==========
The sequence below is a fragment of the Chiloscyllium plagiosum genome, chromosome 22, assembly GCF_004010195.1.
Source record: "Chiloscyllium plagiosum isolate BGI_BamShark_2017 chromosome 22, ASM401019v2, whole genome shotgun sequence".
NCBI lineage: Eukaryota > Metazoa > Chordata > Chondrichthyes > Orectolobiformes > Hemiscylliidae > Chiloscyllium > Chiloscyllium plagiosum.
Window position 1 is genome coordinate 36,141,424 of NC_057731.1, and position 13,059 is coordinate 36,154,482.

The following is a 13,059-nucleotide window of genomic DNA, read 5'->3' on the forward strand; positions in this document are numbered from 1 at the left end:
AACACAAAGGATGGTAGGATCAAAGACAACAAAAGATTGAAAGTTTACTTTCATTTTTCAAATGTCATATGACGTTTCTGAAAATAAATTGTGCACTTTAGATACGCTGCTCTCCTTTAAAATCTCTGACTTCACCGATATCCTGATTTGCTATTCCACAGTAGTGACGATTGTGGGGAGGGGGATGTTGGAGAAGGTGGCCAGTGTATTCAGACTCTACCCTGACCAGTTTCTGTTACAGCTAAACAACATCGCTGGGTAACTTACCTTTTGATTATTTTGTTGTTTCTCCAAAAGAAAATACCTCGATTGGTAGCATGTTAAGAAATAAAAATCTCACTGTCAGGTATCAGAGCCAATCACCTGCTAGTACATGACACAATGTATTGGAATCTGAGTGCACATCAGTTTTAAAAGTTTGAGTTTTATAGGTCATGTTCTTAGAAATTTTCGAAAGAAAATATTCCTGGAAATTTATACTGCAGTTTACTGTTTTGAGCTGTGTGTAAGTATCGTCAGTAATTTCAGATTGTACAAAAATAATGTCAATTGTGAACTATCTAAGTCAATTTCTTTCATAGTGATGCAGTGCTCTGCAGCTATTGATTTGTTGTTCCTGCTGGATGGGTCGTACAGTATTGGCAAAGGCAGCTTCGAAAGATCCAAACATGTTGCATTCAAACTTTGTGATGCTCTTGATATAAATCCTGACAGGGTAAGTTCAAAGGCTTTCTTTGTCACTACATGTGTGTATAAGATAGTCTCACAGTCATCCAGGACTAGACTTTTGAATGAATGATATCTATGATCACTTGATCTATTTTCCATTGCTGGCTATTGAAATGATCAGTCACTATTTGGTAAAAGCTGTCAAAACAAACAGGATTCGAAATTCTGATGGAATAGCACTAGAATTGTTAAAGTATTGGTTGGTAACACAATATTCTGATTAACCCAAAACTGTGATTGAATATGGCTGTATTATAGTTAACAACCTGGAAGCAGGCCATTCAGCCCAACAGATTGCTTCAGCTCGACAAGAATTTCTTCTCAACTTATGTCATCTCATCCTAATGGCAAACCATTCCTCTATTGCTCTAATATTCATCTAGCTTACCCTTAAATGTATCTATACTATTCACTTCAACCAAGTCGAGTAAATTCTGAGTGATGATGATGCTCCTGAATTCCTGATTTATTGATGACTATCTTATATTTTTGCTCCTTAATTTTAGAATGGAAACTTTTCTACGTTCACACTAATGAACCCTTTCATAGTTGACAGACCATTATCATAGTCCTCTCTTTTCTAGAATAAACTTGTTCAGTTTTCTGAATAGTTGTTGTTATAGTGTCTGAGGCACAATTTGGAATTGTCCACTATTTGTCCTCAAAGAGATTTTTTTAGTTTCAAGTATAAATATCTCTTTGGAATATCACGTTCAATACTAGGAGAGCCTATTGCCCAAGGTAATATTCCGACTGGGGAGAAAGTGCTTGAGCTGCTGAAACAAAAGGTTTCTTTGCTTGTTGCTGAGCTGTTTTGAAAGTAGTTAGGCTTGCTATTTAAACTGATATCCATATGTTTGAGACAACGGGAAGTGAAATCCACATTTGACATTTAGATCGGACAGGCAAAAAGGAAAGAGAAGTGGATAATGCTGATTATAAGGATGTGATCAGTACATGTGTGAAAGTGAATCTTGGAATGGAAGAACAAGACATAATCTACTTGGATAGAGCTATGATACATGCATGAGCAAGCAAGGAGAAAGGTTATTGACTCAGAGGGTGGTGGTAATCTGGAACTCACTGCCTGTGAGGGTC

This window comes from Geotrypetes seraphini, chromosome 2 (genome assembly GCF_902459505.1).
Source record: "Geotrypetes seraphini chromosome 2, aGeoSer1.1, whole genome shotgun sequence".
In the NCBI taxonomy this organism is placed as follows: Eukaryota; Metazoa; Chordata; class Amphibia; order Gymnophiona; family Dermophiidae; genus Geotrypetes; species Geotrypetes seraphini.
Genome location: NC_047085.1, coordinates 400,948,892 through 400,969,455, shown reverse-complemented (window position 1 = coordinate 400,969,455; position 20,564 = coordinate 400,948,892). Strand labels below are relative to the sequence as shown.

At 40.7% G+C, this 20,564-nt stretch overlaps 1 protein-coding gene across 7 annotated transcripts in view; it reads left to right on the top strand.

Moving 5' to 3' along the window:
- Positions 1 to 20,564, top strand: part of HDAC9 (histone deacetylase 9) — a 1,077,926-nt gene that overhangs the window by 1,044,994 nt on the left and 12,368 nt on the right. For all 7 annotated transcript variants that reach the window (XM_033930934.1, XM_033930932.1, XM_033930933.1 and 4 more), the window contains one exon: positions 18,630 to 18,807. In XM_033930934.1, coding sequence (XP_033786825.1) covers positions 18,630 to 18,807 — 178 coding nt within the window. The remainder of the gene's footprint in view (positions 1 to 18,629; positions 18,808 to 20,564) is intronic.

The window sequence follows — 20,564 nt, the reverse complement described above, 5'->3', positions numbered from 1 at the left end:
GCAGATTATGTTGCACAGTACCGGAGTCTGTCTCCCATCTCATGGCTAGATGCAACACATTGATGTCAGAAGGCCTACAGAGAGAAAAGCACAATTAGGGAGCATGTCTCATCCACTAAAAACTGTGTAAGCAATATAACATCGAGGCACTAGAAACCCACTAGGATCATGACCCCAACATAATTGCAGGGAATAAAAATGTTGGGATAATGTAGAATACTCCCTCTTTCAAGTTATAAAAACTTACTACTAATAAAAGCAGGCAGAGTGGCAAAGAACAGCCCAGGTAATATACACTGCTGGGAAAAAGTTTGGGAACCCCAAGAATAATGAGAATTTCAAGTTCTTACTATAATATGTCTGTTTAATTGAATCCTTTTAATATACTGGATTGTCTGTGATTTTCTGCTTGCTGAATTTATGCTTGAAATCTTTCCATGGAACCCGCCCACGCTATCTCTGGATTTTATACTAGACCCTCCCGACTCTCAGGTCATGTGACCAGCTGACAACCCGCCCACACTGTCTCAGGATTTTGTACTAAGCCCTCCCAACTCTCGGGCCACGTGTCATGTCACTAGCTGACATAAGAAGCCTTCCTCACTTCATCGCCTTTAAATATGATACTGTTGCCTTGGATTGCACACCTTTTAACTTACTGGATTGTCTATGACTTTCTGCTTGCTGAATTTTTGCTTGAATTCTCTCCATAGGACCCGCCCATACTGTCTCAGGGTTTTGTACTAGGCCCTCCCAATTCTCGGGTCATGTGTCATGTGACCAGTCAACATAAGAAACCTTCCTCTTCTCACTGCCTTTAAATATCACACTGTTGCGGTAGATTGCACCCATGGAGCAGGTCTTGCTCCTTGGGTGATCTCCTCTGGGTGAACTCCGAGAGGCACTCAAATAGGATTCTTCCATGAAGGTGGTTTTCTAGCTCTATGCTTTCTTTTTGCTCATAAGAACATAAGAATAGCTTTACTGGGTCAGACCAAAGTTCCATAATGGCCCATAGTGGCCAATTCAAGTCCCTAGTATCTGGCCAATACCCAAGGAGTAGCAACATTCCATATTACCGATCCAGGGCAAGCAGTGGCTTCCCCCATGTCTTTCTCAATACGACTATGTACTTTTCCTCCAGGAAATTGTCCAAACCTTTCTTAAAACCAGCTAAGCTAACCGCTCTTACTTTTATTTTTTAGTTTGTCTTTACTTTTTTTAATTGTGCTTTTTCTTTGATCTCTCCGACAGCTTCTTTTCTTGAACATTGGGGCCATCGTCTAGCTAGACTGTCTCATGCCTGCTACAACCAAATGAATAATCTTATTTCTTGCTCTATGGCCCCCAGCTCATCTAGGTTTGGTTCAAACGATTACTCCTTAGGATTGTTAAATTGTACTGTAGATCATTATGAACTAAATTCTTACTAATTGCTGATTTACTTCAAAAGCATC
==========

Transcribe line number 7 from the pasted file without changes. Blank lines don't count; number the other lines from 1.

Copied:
This window comes from Geotrypetes seraphini, chromosome 2 (genome assembly GCF_902459505.1).